Hog hunting at the South Carolina Wildlife management areas was an educational experience. In terms of learning processes it ranks right up there with sticking your hand in the fire to see if it is hot or hitting your thumb with a hammer. Painfully informative.
What follows is a semi humorous castigation of SC DNR and the story of an unsuccessful hunt. Usually if one of my hunts is unsuccessful I can blame it on myself for being too lazy to hunt hard. This story is not worth reading unless you actually are thinking about hunting in SC or else have totally nothing else to do for the next 20 minutes
First of all one should realize that there is something in the water in SC and one should not drink any of it while there. Whatever the substance is in the water that caused the SC governor to fly to South America to see the senorita also afflicts most of SC Department of Natural Resources. There seems to be a consistent pattern of loony behavior that they view as normal behavior. My first clue that something was amiss in their intellectual process was when I down loaded the form to mail in for a licenses and sent it in. I had carefully filled in every blank on the form and double checked it and enclosed the check of the correct amount. So a few days before leaving an envelope arrives from SCDNR which I believe contains my license. I open it to find my application form, my check and a form from them with the box checked that I ahd not included my Social Security number on my application form. I looked over the form twice and could not find any blank spaces for the SSN but I did note that I had included my telephone number and they could have called me to obtain my SSN instead of returning my application. I immediately sent them and email stating that he SC hunting season was ten months along and only two months left and that surely they knew they had a defective form on their website. They responded that yes they know and were trying to fix it. I did not bother to ask how many months they thought it would take to fix it.
I arrived in Ridgeland SC about 2 PM on Tuesday and went to the local hunting shop to buy a license. Much like SC DNR Ii was unable to buy a license because the only guy who knew how to run the computer was not there. Ii was sent across the road to the local Feed and Seed. I parked and walked toward the store entrance and a guy asked me if he could help me so I told him I needed a hunting license. He said he couldn’t do that but go inside and someone would help me. So I went inside and immediately another guy asked if he could help me. I told him I needed a hunting license and he said he did not do that but to wait and the owner would be around in a minute. So I stood there and waited and a woman asked me if she could help me so I told her I wanted a hunting license and she said she didn’t do that but that the owner would be around in a minute. Sure enough in a few minutes a guy came around to the counter with a customer he was helping. Out of four people the only guy who was actually working was the only guy who knew what to do. Finally this guy is free and begins to help me with a hunting license. He asked to see my drivers license and noticed it was a District of Columbia drivers license. Even though my address is clearly printed on it he asked me where in Maryland I lived. I told him that contrary to popular belief that there are actually regular types of [people who have homes and live inside Washington DC. This was news to him. He was a nice guy and I shouldn’t make fun of him but it is such a common reaction by people when they see my plates or drivers license. So anyway I paid my $70 for a WMA permit and $40 for a 3 day small game license which is how pigs are classified in SC.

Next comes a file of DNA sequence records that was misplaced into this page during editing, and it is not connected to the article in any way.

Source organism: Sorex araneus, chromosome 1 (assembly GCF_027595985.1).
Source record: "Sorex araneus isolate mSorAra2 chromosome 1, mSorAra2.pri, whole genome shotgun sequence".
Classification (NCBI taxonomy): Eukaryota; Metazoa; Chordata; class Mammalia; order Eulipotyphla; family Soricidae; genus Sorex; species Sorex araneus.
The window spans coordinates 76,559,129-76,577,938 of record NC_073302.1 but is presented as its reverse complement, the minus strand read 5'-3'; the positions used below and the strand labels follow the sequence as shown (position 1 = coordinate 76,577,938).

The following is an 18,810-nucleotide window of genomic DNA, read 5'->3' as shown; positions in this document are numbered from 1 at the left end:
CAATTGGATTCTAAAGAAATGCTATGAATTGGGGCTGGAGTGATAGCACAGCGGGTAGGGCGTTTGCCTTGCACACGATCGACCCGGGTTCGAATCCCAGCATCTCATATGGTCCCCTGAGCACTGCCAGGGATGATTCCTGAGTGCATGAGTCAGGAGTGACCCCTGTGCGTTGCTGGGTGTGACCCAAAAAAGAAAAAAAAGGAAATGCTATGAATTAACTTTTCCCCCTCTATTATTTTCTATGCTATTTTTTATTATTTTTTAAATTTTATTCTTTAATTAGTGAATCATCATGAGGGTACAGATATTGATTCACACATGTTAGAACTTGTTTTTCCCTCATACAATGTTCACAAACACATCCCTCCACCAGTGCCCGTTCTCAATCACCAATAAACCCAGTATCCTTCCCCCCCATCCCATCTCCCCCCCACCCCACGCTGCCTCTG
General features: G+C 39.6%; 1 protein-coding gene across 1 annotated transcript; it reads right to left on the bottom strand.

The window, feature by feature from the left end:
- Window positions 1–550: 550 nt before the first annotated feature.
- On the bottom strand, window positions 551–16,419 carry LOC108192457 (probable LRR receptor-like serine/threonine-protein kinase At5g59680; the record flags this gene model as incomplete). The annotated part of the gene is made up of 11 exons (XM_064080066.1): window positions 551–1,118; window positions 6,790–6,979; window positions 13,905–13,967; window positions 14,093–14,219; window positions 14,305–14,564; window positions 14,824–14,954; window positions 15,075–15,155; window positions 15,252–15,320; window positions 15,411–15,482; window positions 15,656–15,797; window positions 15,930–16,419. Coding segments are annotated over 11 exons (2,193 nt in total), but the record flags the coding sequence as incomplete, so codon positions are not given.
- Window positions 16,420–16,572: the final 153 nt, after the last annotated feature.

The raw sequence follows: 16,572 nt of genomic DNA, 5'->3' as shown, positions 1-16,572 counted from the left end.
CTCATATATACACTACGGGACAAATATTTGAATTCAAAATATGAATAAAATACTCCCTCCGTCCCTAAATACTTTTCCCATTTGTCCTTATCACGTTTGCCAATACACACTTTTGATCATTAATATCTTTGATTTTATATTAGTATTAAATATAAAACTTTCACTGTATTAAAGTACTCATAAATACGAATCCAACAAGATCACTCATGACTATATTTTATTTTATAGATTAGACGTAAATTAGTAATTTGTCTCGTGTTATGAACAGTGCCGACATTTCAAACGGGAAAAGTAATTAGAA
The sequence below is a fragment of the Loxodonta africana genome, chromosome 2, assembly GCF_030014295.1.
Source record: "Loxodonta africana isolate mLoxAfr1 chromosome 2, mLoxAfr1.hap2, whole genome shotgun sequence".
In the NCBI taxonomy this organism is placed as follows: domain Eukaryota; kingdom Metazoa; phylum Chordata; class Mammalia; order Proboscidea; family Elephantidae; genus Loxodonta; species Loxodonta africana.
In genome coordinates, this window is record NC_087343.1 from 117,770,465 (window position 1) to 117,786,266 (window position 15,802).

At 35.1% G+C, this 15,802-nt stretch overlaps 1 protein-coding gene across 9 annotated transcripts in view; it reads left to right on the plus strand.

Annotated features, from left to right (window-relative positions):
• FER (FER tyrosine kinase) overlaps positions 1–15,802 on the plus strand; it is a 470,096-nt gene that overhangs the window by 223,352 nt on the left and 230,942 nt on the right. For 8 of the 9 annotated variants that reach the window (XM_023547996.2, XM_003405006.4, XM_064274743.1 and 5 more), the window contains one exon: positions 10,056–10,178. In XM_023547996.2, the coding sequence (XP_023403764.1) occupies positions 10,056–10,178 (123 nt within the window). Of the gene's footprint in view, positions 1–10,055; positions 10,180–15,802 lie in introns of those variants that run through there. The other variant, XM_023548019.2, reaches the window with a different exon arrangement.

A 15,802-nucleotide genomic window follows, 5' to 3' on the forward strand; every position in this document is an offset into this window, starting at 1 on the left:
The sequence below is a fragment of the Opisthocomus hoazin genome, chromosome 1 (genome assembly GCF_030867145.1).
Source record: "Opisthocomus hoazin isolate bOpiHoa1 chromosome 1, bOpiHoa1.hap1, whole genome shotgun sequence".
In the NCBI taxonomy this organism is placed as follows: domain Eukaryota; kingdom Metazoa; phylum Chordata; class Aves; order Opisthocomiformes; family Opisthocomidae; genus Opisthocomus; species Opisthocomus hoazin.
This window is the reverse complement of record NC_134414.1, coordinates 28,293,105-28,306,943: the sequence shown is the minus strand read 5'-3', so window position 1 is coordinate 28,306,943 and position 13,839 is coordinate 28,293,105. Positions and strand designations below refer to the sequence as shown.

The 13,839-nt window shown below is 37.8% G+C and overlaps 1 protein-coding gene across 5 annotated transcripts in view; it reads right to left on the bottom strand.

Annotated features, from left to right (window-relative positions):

I then drove down to the WMAs which are all adjacent to each Palachucola, Webb, and Hamilton Ridge. It is unclear to me why they have three names for what is essentially one continuous unit. Webb has a lodge which was not open and the other two have camping areas, hog cleaning facilities and walk in coolers. Of course at Hamilton Ridge there were human feces on the floor of the check in house and all over the insides of the two portta potties. Apparently the hound hunters drink a lot of water and couldn’t figure out what the hole was for in the portta pottie and if they were occupied then they just acted like they were at home and took a crap in the middle of the floor of the hog processing building. The fact that there were water faucets and hoses available did not induce the SC DNR employees to make any attempt to clean up the facilities before we arrived to hunt.
So I drove around the dirt roads and scouted for fresh hog sign and found none at Palalchucola which was a shame being as it had a nice campsite and clean facilities which should have a been a clue. I found a few places on Webb where there had been a few pigs recently and marked those on my map. At Hamilton Ridge I found good bit of sign and one place where there had been a good sized herd of hogs within the last 24 hours. So I set up my tent at the Hamilton Ridge campground despite the general lack of sanitation. The use of the word campground is used loosely as it is simply a large mowed area with two signs. One says “Camping Area” and the other is on a water faucet that says “Danger non Potable Water Do Not Drink”. The second sign was unnecessary as I had no intention of drinking the water.